The campground at Milsap Bar was nearly full, but somehow we managed to secure a wonderful spot overlooking the river. The mosquitoes were fierce and plentiful, but they scarcely dampened our spirits as we packed our boats and bedded down for the night, the roar of the river lulling us to sleep. (Fortunately the mosquitoes were almost non-existent while we were camping on the river.)
We were very eager to get on the river, so we loaded our gear, left my car parked out by the road, and hiked down to the river.
The river was very mellow for the first few miles, with lots of splashy class II-III drops and a few rugged frontier types panning for gold along the banks. The water was also startlingly warm, almost swimming-pool warm, and I wondered: Can this possibly get any better?
Soon all traces of civilization evaporated as we approached the first canyon and the walls shot up to the heavens. The rapids in the first canyon were wide, pool-drop bouldery affairs with multiple routes. The canyon itself had a generous, wide-open feel, with lots of nice places to stop, laze about in the sun, and soak up the scenery.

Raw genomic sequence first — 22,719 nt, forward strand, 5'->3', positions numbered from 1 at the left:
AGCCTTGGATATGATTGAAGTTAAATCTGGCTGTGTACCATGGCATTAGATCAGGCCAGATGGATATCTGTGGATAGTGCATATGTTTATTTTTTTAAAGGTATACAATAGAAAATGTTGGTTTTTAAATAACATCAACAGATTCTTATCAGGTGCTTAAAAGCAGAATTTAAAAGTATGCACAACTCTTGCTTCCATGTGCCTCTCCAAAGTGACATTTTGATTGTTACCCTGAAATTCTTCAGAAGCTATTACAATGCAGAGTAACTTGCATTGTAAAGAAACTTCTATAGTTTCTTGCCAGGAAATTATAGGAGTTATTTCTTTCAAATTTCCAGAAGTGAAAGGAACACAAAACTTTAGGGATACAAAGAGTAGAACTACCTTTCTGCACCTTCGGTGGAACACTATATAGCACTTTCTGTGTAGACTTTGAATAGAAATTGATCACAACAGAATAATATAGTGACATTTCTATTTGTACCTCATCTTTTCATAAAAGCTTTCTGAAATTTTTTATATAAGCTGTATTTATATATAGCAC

Soon the canyon opened up somewhat, and it was time to pick a campsite. We chose the first one, which is the spot described in the American Whitewater article 'Cruising Cali at 50'. This is a prime site, with a nice sandy beach on river right (I think it is a very old mining camp) and sun in the morning and evening. I spent the evening walking around on the warm beach squishing sand between my toes, thinking: "It doesn't get much better than this..."
Soon we reached a footbridge over the river which signaled the beginning of Franklin Canyon. The geology abruptly solidified and the river narrowed dramatically, and after running a few drops we got out above a large horizon line marking Franklin Falls. This waterfall drops about twelve feet into a large hole backed up by a submerged boulder, so we chose to walk it on river left (neither of us were confident that we could execute such a critical move with boats loaded down with camping gear). After seal-launching below this falls we immediately encountered another horizon line and got out on the left to scout. Here the river splits around a bedrock island, with the left side pounding down a narrow chute blocked by a log at the bottom. We ran the right side.